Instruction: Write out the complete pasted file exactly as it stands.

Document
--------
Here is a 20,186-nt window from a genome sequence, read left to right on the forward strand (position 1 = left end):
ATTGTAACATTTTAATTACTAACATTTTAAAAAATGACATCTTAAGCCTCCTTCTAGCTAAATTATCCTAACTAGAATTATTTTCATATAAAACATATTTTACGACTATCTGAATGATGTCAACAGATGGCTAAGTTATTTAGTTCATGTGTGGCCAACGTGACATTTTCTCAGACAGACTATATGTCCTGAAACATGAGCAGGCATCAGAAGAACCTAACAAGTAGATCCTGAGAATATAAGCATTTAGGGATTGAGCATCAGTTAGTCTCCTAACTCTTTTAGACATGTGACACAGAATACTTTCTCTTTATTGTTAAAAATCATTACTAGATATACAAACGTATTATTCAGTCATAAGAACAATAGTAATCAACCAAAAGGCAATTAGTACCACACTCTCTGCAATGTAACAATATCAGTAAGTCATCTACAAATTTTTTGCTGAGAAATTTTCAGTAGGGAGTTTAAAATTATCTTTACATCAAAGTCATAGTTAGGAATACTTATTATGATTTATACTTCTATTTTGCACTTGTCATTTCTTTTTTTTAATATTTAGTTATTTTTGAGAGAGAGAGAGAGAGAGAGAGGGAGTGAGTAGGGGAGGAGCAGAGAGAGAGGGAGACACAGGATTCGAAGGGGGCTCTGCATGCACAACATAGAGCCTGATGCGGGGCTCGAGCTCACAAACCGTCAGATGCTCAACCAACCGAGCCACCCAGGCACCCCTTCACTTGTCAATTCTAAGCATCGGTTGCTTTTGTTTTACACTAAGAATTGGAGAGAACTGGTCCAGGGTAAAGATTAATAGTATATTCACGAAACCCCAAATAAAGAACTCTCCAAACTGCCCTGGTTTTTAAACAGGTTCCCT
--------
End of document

Here is a 20,186-nt window from a genome sequence, read left to right on the forward strand (position 1 = left end):
ATTGTAACATTTTAATTACTAACATTTTAAAAAATGACATCTTAAGCCTCCTTCTAGCTAAATTATCCTAACTAGAATTATTTTCATATAAAACATATTTTACGACTATCTGAATGATGTCAACAGATGGCTAAGTTATTTAGTTCATGTGTGGCCAACGTGACATTTTCTCAGACAGACTATATGTCCTGAAACATGAGCAGGCATCAGAAGAACCTAACAAGTAGATCCTGAGAATATAAGCATTTAGGGATTGAGCATCAGTTAGTCTCCTAACTCTTTTAGACATGTGACACAGAATACTTTCTCTTTATTGTTAAAAATCATTACTAGATATACAAACGTATTATTCAGTCATAAGAACAATAGTAATCAACCAAAAGGCAATTAGTACCACACTCTCTGCAATGTAACAATATCAGTAAGTCATCTACAAATTTTTTGCTGAGAAATTTTCAGTAGGGAGTTTAAAATTATCTTTACATCAAAGTCATAGTTAGGAATACTTATTATGATTTATACTTCTATTTTGCACTTGTCATTTCTTTTTTTTAATATTTAGTTATTTTTGAGAGAGAGAGAGAGAGAGAGAGGGAGTGAGTAGGGGAGGAGCAGAGAGAGAGGGAGACACAGGATTCGAAGGGGGCTCTGCATGCACAACATAGAGCCTGATGCGGGGCTCGAGCTCACAAACCGTCAGATGCTCAACCAACCGAGCCACCCAGGCACCCCTTCACTTGTCAATTCTAAGCATCGGTTGCTTTTGTTTTACACTAAGAATTGGAGAGAACTGGTCCAGGGTAAAGATTAATAGTATATTCACGAAACCCCAAATAAAGAACTCTCCAAACTGCCCTGGTTTTTAAACAGGTTCCCT